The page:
England 16-26 New Zealand, Twickenham, November 6
Hape: Toeava try-saver unfair
November 7, 2010
Penalty try? Shontayne Hape is denied by Isaia Toeava © Getty Images
England's New Zealand-born centre Shontayne Hape feels his team should have been awarded a penalty try for Isaia Toeava's desperate try-saving tackle when he was about to score.
Hape was airborne and try line-bound in the 75th minute of England's 26-16 loss to the All Blacks when Toeava launched himself at Hape, knocking the ball loose.
As a former rugby league international with the Kiwis, Hape knows the difference between a shoulder charge and a rugby tackle and he is convinced Toeava's intervention broke the laws of the game.
If Hape had been able to maintain control of the ball as he dived in the left hand corner - or French referee Romain Poite judged Toeava's hit as worthy of a penalty try - an invigorated England would have closed within a score of equalling, or eclipsing, the undermanned All Blacks.
A penalty try and formality of Toby Flood's conversion from in front would have left the All Blacks to protect a three-point lead without the services of defensive workhorse Jerome Kaino - the blindside flanker was sin binned nine minutes from fulltime for one ruck and maul indiscretion too many.
"It wasn't a tackle," Hape said. "It was a shoulder charge and I thought maybe we would get a penalty try or something. When I saw the footage there is a hell of an impact. It happened so fast and 'boom', you get smashed out."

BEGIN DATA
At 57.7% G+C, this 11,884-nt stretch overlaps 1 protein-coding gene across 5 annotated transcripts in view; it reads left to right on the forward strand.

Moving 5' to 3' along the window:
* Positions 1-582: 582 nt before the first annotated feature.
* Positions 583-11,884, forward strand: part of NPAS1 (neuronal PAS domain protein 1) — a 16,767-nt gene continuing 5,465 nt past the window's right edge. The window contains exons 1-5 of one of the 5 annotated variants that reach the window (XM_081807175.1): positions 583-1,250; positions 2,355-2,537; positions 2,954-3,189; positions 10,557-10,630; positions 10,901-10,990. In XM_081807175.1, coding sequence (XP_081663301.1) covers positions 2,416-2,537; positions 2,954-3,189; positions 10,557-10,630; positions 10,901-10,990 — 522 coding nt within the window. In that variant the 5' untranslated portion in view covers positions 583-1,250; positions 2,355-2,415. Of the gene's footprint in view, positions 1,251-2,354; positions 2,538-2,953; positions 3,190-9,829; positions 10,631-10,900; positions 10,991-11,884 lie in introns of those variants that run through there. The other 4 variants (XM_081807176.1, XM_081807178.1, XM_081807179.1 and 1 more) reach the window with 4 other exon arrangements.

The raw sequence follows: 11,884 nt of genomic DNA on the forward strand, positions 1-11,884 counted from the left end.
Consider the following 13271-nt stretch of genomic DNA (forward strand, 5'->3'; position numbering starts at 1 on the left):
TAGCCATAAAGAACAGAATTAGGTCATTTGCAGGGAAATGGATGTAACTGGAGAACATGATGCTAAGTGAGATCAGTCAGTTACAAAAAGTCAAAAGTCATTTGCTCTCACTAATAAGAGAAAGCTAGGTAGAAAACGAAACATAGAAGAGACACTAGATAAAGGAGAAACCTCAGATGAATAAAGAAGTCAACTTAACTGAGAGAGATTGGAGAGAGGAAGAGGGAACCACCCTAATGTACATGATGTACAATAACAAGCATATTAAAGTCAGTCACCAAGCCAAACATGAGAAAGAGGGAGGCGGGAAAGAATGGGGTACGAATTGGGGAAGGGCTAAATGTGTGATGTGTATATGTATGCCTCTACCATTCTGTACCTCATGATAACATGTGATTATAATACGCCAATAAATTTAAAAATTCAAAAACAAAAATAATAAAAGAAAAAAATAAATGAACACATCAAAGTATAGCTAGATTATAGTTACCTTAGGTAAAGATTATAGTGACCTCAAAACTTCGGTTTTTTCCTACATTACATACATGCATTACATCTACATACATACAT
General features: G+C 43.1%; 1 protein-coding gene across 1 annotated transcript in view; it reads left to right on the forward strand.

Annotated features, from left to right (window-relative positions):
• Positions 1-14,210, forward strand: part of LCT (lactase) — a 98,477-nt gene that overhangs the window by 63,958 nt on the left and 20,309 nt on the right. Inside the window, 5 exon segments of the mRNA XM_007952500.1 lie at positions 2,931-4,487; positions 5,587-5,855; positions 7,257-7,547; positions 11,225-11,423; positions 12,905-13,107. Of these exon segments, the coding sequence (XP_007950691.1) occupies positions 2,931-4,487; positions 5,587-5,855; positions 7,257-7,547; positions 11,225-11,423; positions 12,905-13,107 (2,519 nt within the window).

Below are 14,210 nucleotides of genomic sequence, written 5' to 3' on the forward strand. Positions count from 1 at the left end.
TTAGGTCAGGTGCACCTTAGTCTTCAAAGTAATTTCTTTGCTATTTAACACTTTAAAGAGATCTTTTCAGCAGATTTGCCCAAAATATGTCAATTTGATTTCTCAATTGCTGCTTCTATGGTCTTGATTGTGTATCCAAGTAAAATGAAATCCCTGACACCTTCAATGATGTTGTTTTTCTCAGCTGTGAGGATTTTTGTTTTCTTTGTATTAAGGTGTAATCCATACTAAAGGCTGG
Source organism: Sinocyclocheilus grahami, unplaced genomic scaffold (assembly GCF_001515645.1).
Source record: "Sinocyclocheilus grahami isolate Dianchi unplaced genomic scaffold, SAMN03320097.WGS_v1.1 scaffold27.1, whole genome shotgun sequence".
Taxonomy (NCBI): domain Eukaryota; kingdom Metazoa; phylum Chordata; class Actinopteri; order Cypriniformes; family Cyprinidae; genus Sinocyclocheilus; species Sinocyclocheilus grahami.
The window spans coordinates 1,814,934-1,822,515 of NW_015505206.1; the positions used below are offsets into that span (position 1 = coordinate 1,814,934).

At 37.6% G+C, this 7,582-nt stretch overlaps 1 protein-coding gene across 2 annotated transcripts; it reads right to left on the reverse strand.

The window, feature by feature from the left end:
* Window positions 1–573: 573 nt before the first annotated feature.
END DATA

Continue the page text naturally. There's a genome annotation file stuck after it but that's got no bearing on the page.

Hape's teammates asked if he correctly applied downward pressure, the former Auckland Warrior was unsure so it was left to Italian television match official Giulio de Santis to determine the 28-year-old's first Test against his birthplace would not end happily.
"Sometimes you get the benefit of the doubt but it wasn't to be. Their try was also a 50-50 decision," Hape said, alluding to Hosea Gear's borderline touchdown in the same corner 16 minutes into the first-half.
Hape felt had a penalty try been awarded, England were capable of mirroring the Wallabies' stirring finale in Hong Kong last weekend where they fought back to win 26-24 against New Zealand with a converted try by James O'Connor after the siren.
"In the last five minutes, we were having a good crack at them and they were a man down," Hape said. "It would have been interesting. As the second-half progressed we got a lot more confident."
All Blacks captain Richie McCaw agreed a Hape try would have made life even more complicated in the dying stages, though the New Zealand camp argued they were also done no favours by the match officials.
Dylan Hartley's 53rd minute try was debatable on two counts - wing Chris Ashton was in an offside position after his fullback Ben Foden hacked the ball towards the All Blacks line; Hartley also appeared to have been guilty of a double movement before he stretched over the chalk.
"I thought it was a double movement but you take what happens with the ref's call," said All Blacks No.8 Kieran Read.
Meanwhile, despite the sense of injustice Hape also had fond memories of just his third cap.
"I've heard the [New Zealand] anthem and seen the haka for years growing up so it was a strange feeling to face it," he said. "It was a weird feeling but once God Save The Queen came on and all the fans got behind me it felt really good. The kick-off came straight to me and I was able to put all the emotions out of it with that first run."
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